I don’t know how much catechesis Reese has done in his career, but you don’t have to sit down and give a person a mini-course in Aristotelianism—or any philosophical system—to explain transubstantiation. It’s not a familiar term outside Catholic circles, but all you have to say is, “The bread and wine become Jesus. After the consecration, bread and wine aren’t there anymore. Jesus is present under the appearances of bread and wine.”
This understanding was present in the Church’s faith before the term transubstantiation was coined. Indeed, it’s why the term was coined.
Reese’s comments about transubstantiation, Aquinas, and Aristotle are thus misinformed and misdirected, but he raises the question of whether he can be accused of heresy and professes his faith in the real presence as proof that he is not a heretic. It’s good that he believes in the real presence, but is this sufficient to avoid heresy?
The charge of heresy is a very serious one and should be made only in the gravest circumstances. It is defined as follows:
Heresy is the obstinate denial or obstinate doubt after the reception of baptism of some truth which is to be believed by divine and Catholic faith (CIC 751).
A “truth which is to be believed with divine and Catholic faith” is another way of saying a dogma—that is, a truth that has been infallibly defined by the Magisterium to be divinely revealed. Dogmas are a subset of other infallible teachings, which may or may not be divinely revealed.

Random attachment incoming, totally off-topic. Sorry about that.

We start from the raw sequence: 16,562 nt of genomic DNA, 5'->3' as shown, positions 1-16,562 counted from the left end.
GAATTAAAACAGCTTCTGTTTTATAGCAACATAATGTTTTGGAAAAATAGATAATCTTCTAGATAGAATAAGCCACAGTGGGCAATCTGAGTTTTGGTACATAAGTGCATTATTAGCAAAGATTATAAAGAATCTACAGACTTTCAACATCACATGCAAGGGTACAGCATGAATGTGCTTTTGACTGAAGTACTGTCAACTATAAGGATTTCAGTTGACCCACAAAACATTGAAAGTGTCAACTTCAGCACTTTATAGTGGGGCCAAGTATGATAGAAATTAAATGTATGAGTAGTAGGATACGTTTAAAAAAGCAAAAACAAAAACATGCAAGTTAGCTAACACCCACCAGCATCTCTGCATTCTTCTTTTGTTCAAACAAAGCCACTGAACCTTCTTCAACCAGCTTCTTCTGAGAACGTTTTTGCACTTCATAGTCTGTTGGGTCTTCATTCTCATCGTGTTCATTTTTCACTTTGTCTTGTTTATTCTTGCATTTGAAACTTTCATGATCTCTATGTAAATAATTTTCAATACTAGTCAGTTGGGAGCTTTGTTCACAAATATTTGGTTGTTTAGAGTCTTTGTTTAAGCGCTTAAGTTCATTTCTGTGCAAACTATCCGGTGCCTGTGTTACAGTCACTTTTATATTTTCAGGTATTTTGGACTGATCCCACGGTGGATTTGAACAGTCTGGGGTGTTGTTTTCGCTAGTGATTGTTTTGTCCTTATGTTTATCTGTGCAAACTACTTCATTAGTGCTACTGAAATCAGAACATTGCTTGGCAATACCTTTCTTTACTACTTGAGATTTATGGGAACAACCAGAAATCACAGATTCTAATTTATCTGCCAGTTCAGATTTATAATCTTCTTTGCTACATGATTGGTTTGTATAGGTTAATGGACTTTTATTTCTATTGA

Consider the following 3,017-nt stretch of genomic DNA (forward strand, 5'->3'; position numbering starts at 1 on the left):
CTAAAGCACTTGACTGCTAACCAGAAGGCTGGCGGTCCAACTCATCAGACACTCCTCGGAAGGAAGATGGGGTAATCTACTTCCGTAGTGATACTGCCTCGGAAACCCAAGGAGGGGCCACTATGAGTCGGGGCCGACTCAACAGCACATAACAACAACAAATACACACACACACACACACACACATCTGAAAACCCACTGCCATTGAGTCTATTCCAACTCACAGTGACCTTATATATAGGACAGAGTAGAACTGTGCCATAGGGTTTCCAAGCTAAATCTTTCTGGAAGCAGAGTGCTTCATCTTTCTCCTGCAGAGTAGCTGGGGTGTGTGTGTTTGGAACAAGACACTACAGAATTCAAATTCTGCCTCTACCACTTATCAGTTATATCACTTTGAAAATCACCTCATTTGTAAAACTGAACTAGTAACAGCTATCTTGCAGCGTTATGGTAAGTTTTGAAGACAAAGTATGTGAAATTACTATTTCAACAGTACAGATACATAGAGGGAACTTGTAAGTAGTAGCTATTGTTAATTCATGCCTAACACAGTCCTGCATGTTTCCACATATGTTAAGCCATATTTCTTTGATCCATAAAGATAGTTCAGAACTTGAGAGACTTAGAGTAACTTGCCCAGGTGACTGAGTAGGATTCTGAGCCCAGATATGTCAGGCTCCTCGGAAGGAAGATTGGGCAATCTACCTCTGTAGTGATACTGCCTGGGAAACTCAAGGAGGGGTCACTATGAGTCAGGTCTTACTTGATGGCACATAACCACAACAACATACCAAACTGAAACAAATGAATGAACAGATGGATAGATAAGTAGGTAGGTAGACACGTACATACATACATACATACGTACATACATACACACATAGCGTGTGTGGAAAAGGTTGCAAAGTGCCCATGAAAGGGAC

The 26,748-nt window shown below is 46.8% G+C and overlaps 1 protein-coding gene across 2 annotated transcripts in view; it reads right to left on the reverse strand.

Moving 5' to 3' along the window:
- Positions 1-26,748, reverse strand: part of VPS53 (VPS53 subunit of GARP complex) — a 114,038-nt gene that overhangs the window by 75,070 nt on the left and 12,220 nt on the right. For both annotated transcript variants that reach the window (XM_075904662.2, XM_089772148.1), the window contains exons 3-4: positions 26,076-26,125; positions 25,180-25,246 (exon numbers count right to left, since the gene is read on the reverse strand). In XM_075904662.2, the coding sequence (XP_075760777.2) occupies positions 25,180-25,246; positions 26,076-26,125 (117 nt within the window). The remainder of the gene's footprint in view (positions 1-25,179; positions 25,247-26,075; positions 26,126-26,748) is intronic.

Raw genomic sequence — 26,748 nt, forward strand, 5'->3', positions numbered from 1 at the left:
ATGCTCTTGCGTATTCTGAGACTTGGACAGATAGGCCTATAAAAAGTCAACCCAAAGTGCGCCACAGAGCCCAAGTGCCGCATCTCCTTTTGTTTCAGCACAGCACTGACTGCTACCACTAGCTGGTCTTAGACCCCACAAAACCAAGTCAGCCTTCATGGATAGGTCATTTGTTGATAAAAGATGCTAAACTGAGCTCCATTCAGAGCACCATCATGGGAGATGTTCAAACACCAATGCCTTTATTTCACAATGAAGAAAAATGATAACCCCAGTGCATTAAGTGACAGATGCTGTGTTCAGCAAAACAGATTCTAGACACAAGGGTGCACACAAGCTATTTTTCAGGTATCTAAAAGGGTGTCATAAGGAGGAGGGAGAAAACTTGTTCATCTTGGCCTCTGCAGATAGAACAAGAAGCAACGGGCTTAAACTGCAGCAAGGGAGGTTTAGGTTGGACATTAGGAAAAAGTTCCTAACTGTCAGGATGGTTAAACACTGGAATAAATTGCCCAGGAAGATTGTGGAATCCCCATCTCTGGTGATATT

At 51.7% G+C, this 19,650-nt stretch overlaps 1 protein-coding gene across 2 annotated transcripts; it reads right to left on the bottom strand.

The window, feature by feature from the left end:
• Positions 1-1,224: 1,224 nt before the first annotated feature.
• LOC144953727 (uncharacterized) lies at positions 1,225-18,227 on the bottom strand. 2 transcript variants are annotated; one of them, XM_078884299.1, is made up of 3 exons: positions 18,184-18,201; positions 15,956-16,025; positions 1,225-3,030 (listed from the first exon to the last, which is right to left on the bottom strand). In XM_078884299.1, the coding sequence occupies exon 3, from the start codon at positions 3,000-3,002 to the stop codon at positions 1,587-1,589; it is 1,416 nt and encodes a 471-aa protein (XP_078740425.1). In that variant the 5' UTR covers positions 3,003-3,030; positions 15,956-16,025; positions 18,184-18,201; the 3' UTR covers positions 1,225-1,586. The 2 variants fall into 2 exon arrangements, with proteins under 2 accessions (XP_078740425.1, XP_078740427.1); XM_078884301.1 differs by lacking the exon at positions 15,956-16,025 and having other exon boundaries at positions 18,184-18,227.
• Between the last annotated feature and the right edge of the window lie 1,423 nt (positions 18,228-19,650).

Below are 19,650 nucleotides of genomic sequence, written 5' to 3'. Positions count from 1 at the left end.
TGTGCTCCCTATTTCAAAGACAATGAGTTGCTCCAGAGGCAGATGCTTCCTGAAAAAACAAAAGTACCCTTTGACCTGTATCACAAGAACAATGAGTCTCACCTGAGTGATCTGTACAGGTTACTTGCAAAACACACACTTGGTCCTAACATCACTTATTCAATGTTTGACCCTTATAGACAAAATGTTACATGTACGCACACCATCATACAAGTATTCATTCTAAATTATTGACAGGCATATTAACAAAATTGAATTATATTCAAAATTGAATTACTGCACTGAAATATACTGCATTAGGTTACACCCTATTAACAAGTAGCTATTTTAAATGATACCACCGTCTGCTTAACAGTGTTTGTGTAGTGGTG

It is commonly held that Trent’s canon (above) contains two infallible definitions: first, that the whole substance of bread and wine is changed into Christ’s body and blood so that bread and wine do not remain and, second, that this change is fittingly called transubstantiation.
The term transubstantiation was coined in the 1000s, so it is not part of the deposit of faith and not divinely revealed. Reese would not be a heretic for denying this term.
But in rejecting transubstantiation, Reese said that “Christ’s presence in the Eucharist is an unexplainable mystery.” On its face, that appears to be a doubt of (a refusal to believe) the explanation provided by Trent—that the whole substance of bread and wine are changed into the whole substance of Christ’s body and blood.
Reese thus should clarify whether he actually accepts this change, which is divinely revealed and was made a dogma by Trent.
Doubting this dogma obstinately would make Reese guilty of heresy—and that’s for the competent ecclesial authorities to judge, not me. I thus am not in a position to accuse him of heresy, but based on what he has said, he is dancing on the edge of it.